It started with a single store, opened in Fridley, Minnesota in 1964. But Dick Kempe's pizza proved too tasty for one outpost, and Chanticlear Pizza eventually spread to 14 locations in the following years. And although Dick no longer owns the pizzerias, his uncompromising standards for quality pies remain in place. Fresh dough is mixed up and hand-tossed daily. Vegetables are chopped each morning. Instead of adding sugar to their sauce, the chefs rely on the tomatoes' natural, charm school-perfected sweetness. And the from-scratch foundation is always topped with house-shredded, 100% Wisconsin mozzarella cheese.
Once the dough and sauce are ready, Chanticlear Pizza's chefs continue the process by loading them with meats and veggies. The selection of toppings range from shrimp and bacon pieces to a secret-recipe pickle blend. A splash of spicy, bourbon-tinged molasses or chunky salsa can add additional pizzazz to pizzas. Beyond circular eats, polygonal dishes as pastas, calzones, and sides of buffalo wings and garlic toast populate the menu.
At Mama Valenti's Pizzeria, descendants of Italian-born Rose Valenti adhere to her century-old recipes as they hand-toss dough made fresh daily and coat it in house-made sauce, loaded with garlic and herbs. A recipe circulating throughout the Valenti clan since the 1800s dictates the in-house craftsmanship of the sausage, one of many toppings on a menu of customizable and house pizzas. The Carne Amore pie, like Snuffleupagus's T. rex trap, comes loaded with five varieties of meat, and patrons exercise artistic license over build-your-own pizzas, sculpting personalized sustenance with up to five toppings such as pickles, bacon, and jalapeños scattered across a crust canvas up to 20 inches in diameter.
At least twice a week, the aroma of freshly fired coffee beans fills the air of The Bean Coffee & Wine Cafe as Dan, the café's owner, roasts his house blends. By night, Dan turns his attention to curating the café’s spirit-raising selection of microbrews, specialty beers, and 25 imported wines. Constantly evolving around the season and available local ingredients, the menu includes wraps with deli-sliced turkey, hot sandwiches such as the "Red-Feathered Pig," a gourmet grilled chicken sandwich with homemade cranberry/cherry mayo, and club sandwiches on the house's multigrain bread. Via a drive-thru window, staffers supply nonalcoholic drinks and eats to on-the-go guests and visitors testing their homemade hovercrafts.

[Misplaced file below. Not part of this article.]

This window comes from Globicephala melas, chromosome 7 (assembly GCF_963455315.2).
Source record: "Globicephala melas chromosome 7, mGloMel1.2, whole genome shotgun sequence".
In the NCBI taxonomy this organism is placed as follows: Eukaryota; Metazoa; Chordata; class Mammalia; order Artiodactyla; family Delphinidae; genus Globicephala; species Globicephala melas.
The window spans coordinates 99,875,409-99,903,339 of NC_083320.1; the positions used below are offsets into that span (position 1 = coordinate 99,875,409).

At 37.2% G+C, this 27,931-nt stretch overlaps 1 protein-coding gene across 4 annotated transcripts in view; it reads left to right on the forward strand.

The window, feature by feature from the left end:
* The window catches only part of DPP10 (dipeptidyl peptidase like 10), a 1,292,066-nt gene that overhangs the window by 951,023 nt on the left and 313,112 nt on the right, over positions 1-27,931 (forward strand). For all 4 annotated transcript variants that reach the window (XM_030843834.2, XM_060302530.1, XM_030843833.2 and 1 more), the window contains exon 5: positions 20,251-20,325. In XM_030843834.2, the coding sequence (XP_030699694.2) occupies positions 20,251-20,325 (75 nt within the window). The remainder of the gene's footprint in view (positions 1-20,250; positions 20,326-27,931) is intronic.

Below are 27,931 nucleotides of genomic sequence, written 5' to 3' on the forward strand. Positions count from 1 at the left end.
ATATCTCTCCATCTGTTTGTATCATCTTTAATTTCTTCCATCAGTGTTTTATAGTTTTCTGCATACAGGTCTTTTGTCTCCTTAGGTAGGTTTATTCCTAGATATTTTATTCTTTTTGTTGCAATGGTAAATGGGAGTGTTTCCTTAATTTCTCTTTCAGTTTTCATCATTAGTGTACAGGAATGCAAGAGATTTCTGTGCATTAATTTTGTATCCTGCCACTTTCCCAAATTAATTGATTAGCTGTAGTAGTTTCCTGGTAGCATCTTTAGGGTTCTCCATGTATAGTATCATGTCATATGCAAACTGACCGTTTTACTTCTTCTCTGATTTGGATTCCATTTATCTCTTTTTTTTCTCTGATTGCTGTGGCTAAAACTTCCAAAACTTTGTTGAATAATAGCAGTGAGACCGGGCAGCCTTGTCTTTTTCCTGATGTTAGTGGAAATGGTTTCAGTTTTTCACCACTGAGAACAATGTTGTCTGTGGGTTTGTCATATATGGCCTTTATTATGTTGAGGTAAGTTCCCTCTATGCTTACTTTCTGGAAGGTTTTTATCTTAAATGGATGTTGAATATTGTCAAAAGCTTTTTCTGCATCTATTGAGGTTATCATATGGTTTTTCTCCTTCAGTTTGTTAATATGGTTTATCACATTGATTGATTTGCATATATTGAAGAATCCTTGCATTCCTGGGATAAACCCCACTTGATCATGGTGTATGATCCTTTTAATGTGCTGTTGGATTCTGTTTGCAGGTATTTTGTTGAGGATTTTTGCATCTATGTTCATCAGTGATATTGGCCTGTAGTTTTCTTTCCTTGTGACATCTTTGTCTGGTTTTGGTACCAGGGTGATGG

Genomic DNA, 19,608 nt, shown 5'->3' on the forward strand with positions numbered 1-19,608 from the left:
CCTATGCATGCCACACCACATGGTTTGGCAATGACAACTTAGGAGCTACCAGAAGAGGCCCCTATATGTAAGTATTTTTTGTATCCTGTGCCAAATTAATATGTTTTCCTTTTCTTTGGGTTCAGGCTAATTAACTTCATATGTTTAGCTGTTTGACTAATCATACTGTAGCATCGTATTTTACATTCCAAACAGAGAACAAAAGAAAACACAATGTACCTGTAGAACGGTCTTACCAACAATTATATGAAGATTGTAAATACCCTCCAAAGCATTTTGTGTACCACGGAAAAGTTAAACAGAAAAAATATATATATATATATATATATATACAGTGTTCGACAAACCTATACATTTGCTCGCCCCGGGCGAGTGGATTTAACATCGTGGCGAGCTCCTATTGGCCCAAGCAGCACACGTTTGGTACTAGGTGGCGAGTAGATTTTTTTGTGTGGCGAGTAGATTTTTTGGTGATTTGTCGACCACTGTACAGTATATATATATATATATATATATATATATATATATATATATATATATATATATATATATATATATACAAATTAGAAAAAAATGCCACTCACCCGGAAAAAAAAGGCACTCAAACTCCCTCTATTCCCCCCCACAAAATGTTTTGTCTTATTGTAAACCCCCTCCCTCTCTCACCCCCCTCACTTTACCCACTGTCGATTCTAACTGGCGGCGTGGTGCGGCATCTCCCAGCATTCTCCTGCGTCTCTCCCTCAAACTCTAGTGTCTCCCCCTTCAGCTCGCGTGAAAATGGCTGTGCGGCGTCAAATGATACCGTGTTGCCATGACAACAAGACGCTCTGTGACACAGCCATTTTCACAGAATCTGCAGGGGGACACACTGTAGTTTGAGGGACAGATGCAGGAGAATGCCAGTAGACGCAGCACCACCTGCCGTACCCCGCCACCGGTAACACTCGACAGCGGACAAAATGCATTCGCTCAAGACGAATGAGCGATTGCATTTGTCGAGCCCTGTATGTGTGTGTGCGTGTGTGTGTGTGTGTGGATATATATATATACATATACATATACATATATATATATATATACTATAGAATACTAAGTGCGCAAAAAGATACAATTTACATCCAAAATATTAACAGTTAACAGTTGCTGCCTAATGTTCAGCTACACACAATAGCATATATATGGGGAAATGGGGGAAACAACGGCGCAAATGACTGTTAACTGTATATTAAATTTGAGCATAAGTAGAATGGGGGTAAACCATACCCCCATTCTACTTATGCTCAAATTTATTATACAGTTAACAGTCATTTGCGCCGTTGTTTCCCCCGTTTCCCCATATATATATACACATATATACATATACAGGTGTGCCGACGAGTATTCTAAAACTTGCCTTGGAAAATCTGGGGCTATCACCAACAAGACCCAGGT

Shawn Richardson and his hunting buddies were on a fishing trip, exchanging stories and admiring the natural beauty of Lake Superior when one of the fellas struck on a crazy idea. Fun as it was to traipse around the coniferous wilderness—he explained as his friends’ rapt expressions held steady through intermittent bites of newly caught walleye—it seemed a shame that lake-fresh fish and wild game had to be wrested from the cruelly indifferent hands of nature. What if a person need only reach out a fork to enjoy nature’s spoils?
Long after the trip had ended, that notion reverberated down the mental corridors of Shawn, himself a seasoned chef. Every time he joylessly cut a piece from a flavorless slab of frozen fish, or played an idle game of Oregon Trail it would return anew, like an unscratched itch. Finally, one morning—with resolve etched into his steely face—he said goodbye to his mounted yeti head, threw sand over the bonfire flickering on top of his living room coffee table, and strutted out the door to open up a neighborhood joint of his own, where he could serve fresh and local wild game.
Today, Woodsmans Gril’s kitchens sizzle with 13 types of unique game, including elk, bison, walleye, and quail. Shawn smokes his the meats himself onsite, while conducting a kitchen staff as they prepare an innovative menu that has enticed the palates of ABC Newspapers. Servers carry the weighty plates out into the dining room, where Shawn's taxidermy mounts gaze down from brick walls, and color photographs of wild deer, flapping fish, and rugged escaped bank tellers adorn the tables.
When Shannon and her daughter Kate sought out a mother-daughter activity, they dodged the typical scrapbooking and quilting and instead opened Coffee Caboose. Their creation is a charming café specializing in espresso drinks, hot dogs loaded with toppings, and housemade baked goods. Often seen manning the counter or flapping limbs to create angels in coffee-grounds piles, they ensure the quality of their product by involving themselves in all aspects of their business. Each morning, Shannon and Kate showcase this dedication by serving up fresh-baked cinnamon rolls and steaming cups of coffee to commuters en route to the Northstar Train.
Opened by a pair of leaf-loving friends in 1999, The Mad Hatter Tea Room fills the 1916-built Anoka Post Office building with traditional English teas and trays bearing freshly baked scones and dainty sandwiches. At reserved seatings, guests sip and nibble from a cornucopia of tea services named after outlandish characters from Lewis Carroll's Alice in Wonderland books and mathematical theorems. Tea sets the scene for leisurely afternoons, surrounded by spiraling chandeliers and pastel walls. On the way out, a boutique stocked with books and tea accessories lets guests tote the elegance to their own homes and backyard dirt bike rallies.